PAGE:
COMMENT | I could be among the thousands of Australian residents stranded overseas if I had extended my Chinese New Year break in KL. But, stranded for an extended period with extended family in an apartment ‘home’ would not be that bad. Or perhaps it would, when my sense of ‘home’ tends to sway like a rustic pendulum with changing circumstance and context.
I was rooted in Malaysian soil - studied, worked, thought, and ate ‘Malaysian’. But like my father and grandparents who left Hainan for Penang in the early 1900s for greener pastures, I left KL for Perth in the late ‘80s with two oversized bags, an Olivetti typewriter, and a Tokai guitar for a better paying job in the newsroom.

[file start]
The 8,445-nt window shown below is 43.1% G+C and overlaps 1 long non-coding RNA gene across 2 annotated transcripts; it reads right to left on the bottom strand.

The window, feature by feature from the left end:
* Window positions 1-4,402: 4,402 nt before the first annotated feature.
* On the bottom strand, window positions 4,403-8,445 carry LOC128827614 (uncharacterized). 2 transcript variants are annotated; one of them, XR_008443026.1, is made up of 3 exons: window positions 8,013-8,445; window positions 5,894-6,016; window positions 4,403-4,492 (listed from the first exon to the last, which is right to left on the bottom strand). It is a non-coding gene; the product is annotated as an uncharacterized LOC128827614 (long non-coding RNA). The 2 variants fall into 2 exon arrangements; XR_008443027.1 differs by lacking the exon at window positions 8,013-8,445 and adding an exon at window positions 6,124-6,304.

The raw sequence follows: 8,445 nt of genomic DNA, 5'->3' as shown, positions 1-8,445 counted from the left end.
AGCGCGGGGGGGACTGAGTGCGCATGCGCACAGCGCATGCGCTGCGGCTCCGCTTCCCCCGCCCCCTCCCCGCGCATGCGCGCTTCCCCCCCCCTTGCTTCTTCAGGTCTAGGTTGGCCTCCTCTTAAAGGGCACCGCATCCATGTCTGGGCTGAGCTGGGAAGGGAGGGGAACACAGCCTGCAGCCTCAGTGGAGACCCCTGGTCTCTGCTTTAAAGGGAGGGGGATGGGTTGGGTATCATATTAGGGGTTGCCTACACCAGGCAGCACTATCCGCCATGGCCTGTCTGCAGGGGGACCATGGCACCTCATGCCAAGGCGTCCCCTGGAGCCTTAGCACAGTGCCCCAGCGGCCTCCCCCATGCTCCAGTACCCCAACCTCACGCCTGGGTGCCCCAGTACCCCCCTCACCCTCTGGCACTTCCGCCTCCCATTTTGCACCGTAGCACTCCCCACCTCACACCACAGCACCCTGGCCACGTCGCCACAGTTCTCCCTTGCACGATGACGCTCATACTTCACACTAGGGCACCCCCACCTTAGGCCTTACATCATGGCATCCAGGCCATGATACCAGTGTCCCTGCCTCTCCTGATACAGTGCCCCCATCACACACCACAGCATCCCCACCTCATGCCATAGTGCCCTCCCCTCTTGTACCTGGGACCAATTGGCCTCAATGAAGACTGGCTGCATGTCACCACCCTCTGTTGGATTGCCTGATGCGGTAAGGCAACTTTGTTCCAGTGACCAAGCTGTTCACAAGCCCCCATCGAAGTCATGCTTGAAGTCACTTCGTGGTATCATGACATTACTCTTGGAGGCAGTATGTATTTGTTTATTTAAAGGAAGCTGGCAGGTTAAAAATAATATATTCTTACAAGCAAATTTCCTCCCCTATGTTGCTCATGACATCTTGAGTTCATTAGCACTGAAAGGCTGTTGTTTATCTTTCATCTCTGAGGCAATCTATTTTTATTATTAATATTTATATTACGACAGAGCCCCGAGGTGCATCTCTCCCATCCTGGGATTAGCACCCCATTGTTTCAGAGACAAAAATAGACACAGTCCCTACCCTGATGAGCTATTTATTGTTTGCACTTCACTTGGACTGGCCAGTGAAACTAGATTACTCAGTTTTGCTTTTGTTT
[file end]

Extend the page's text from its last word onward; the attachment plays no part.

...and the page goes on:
As the only Asian reporter in a city weekly, I was the alien who eschewed trying to fit in. The guitar was my companion. But I staked my rightful place at the news desk by breaking stories on migrant entrepreneurship at a period when Chinese restaurants in Perth were firebombed.
Our Australian-born son and daughter, now ‘Malaysian-Chinese-Aussie’ adults, were spared the tensile experience of disconnection and alienation, adaptation and acculturation – the conscious choice that migrants make to absorb the ‘good’ practices and values of other cultures...